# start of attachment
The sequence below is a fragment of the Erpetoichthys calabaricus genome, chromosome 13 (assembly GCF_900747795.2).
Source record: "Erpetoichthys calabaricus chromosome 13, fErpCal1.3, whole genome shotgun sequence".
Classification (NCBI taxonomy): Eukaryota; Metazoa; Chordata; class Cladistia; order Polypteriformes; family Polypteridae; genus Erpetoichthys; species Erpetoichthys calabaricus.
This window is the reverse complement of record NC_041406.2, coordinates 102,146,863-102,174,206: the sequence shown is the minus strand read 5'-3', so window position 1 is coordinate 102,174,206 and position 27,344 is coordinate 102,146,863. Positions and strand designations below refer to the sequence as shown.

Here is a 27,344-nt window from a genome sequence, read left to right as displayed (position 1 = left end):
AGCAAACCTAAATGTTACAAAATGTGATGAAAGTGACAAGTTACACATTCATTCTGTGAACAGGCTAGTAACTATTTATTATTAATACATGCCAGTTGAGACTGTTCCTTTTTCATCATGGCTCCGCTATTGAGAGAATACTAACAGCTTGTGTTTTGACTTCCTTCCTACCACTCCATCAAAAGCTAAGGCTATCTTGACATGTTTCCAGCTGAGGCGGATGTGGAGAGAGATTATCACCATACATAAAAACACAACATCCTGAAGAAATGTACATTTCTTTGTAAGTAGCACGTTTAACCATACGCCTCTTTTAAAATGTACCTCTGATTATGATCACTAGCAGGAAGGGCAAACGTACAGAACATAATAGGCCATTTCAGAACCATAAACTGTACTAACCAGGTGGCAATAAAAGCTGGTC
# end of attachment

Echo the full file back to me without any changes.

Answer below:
The sequence below is a fragment of the Erpetoichthys calabaricus genome, chromosome 13 (assembly GCF_900747795.2).
Source record: "Erpetoichthys calabaricus chromosome 13, fErpCal1.3, whole genome shotgun sequence".
Classification (NCBI taxonomy): Eukaryota; Metazoa; Chordata; class Cladistia; order Polypteriformes; family Polypteridae; genus Erpetoichthys; species Erpetoichthys calabaricus.
This window is the reverse complement of record NC_041406.2, coordinates 102,146,863-102,174,206: the sequence shown is the minus strand read 5'-3', so window position 1 is coordinate 102,174,206 and position 27,344 is coordinate 102,146,863. Positions and strand designations below refer to the sequence as shown.

Here is a 27,344-nt window from a genome sequence, read left to right as displayed (position 1 = left end):
AGCAAACCTAAATGTTACAAAATGTGATGAAAGTGACAAGTTACACATTCATTCTGTGAACAGGCTAGTAACTATTTATTATTAATACATGCCAGTTGAGACTGTTCCTTTTTCATCATGGCTCCGCTATTGAGAGAATACTAACAGCTTGTGTTTTGACTTCCTTCCTACCACTCCATCAAAAGCTAAGGCTATCTTGACATGTTTCCAGCTGAGGCGGATGTGGAGAGAGATTATCACCATACATAAAAACACAACATCCTGAAGAAATGTACATTTCTTTGTAAGTAGCACGTTTAACCATACGCCTCTTTTAAAATGTACCTCTGATTATGATCACTAGCAGGAAGGGCAAACGTACAGAACATAATAGGCCATTTCAGAACCATAAACTGTACTAACCAGGTGGCAATAAAAGCTGGTC